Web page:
|Numéro de publication||US6193759 B1|
|Type de publication||Octroi|
|Numéro de demande||US 09/008,866|
|Date de publication||27 févr. 2001|
|Date de dépôt||20 janv. 1998|
|Date de priorité||26 mars 1997|
|État de paiement des frais||Payé|
|Autre référence de publication||DE69936478D1, DE69936478T2, EP0867161A1, EP0867161B1, EP0887053A2, EP0887053A3, EP0887053B1, EP0931524A2, EP0931524A3, EP0931524B1, US5860982, US5888208|
|Numéro de publication||008866, 09008866, US 6193759 B1, US 6193759B1, US-B1-6193759, US6193759 B1, US6193759B1|
|Inventeurs||Gloria Ro, Kimberly A. Dwyer, Corey Wilson-Wirth|
|Cessionnaire d'origine||Depuy Orthopaedics, Inc.|
|Exporter la citation||BiBTeX, EndNote, RefMan|
|Citations de brevets (25), Citations hors brevets (9), Référencé par (95), Classifications (46), Événements juridiques (5)|
|Liens externes: USPTO, Cession USPTO, Espacenet|
This application is a continuation-in-part of U.S. Ser. No. 08/884,588, filed Jun. 27, 1997 and issued Mar. 30, 1999 as U.S. Pat. No. 5,888,208, which is a continuation-in-part of U.S. Ser. No. 08/824,336, filed Mar. 26, 1997, and issued Jan. 19, 1999 as U.S. Pat. No. 5,860,982.
The present invention relates to a device used in arthroplasty, such as a trial for determining the required dimensions of a prosthetic femoral component.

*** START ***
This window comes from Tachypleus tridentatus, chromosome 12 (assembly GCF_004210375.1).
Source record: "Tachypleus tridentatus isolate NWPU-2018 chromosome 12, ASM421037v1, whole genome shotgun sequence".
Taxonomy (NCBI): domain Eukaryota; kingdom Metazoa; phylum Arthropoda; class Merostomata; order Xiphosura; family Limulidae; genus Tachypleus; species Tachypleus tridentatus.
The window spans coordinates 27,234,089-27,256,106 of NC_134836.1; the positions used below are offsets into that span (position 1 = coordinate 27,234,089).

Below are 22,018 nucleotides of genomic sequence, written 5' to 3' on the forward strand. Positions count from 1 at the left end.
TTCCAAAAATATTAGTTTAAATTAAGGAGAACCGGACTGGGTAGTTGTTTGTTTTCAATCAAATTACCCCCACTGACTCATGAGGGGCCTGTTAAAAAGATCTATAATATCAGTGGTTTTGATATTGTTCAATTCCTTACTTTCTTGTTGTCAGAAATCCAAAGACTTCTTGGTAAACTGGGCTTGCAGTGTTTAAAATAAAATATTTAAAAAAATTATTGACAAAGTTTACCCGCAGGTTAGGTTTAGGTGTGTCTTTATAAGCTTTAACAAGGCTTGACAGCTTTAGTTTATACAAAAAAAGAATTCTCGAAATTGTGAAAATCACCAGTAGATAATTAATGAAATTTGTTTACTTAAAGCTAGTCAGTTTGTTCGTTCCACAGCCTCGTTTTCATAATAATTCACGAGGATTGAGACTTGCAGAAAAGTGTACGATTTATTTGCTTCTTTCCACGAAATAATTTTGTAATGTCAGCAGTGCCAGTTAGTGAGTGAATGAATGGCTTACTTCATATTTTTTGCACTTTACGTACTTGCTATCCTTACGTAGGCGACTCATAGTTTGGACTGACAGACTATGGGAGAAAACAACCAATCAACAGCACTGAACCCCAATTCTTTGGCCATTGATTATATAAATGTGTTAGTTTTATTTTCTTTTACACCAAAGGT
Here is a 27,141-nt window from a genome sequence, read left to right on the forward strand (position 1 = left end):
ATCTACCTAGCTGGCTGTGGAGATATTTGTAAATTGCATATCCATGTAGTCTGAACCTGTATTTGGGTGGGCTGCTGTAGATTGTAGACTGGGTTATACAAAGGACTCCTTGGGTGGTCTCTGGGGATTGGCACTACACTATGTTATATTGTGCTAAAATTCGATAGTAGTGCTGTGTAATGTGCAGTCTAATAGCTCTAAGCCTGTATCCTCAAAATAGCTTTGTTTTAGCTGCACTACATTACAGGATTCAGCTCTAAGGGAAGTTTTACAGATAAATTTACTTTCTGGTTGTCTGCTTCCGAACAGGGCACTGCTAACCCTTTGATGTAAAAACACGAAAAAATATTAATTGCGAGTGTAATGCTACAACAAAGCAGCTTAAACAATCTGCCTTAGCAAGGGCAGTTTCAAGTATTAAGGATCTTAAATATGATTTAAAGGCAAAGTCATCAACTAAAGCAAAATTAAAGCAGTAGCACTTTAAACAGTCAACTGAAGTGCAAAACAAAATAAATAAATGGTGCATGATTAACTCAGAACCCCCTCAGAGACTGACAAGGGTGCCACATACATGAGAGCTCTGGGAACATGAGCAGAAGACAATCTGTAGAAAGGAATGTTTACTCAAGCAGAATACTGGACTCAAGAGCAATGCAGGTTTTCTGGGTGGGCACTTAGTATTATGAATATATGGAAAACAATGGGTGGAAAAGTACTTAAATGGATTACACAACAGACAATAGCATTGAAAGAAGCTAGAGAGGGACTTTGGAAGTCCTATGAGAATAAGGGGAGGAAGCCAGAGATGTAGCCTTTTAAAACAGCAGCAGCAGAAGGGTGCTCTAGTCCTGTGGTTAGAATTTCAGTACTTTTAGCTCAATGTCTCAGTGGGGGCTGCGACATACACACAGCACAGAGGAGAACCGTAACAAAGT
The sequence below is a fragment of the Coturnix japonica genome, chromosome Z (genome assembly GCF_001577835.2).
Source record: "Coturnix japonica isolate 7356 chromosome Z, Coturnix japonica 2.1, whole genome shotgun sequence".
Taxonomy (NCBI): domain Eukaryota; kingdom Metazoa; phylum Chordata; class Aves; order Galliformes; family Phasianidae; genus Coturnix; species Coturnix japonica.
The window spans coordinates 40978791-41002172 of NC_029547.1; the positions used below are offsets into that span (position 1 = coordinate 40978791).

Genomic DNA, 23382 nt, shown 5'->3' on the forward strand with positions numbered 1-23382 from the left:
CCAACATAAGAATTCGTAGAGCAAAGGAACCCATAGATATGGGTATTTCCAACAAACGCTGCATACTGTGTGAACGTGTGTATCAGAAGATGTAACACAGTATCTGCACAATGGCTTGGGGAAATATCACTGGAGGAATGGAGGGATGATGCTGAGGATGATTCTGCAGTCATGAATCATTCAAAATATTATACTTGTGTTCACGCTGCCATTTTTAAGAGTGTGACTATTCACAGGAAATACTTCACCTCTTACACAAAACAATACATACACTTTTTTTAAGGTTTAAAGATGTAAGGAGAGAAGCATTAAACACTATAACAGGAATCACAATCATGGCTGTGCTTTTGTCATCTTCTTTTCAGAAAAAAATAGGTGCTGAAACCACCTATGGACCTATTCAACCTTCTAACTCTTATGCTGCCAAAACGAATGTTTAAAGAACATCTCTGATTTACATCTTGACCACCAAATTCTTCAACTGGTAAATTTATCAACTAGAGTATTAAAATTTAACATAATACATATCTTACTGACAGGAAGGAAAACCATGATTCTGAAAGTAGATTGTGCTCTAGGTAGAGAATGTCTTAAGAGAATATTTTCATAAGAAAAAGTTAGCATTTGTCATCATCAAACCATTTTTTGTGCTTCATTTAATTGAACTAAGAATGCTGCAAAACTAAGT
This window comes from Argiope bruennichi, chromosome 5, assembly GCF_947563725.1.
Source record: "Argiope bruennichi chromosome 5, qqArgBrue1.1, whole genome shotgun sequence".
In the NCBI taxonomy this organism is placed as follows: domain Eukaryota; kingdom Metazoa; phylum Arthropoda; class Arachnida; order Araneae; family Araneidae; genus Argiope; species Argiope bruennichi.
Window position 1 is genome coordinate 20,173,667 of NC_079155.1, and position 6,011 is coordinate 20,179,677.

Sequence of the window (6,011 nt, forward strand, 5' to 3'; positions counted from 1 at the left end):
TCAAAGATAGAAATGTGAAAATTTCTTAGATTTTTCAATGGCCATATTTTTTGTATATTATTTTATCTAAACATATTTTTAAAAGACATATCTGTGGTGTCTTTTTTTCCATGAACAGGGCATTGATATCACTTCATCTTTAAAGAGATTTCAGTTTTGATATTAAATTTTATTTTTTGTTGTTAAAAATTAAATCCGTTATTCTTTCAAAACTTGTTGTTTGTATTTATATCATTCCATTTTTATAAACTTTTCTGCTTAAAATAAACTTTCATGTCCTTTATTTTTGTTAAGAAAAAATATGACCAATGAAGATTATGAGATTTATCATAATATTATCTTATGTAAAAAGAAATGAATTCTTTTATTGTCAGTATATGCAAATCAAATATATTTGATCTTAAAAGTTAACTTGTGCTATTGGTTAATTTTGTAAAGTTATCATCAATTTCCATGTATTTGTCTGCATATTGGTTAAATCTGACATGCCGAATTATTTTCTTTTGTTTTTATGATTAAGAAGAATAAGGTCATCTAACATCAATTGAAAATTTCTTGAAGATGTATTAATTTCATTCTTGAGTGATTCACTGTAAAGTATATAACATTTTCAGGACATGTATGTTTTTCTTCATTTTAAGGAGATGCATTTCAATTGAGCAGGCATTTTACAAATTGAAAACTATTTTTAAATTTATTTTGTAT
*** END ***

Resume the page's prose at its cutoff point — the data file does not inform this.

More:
A successful hip replacement or arthroplasty procedure results, in part, from selection of prosthetic joint components that are dimensioned and positioned to closely approximate or replicate the geometry and functional characteristics of a natural, healthy hip joint. Typically, the component selection process includes a pre-operative analysis of joint images. However, it has been discovered that a valuable adjunct to image analysis is the temporary fixation of one or more provisional components to a bone or bones of interest at a stage of the arthroplasty procedure prior to permanent fixation of the prosthetic joint. The provisional components are intended to mimic certain aspects of the permanent prosthetic joint in order for a surgeon to validate measurements and to test or “try-out” several different possible component sizes and configurations. Hence, provisional components are aptly known as “trials.”
In a known procedure, a trial for a femoral component is used in the following manner. The proximal end of a femur is resected and the medullary canal of the femur is reamed. A broach is inserted into the resected proximal end of the femur to provide a cavity within the bone dimensioned and contoured to receive a femoral stem. However, prior to removing the broach, a trial neck or trunnion and trial head can be secured to the broach to simulate a complete femoral stem. Normally, several neck and head trials of varying lengths and geometries are successively joined to the broach in an attempt to determine an appropriate neck length and overall femoral stem length. Once these lengths have been determined, the trial neck and head are removed from the broach and the broach is removed from the femur. Subsequently, a femoral stem of the appropriate length is selected for insertion into the cavity defined by the broach using techniques known to those skilled in the art.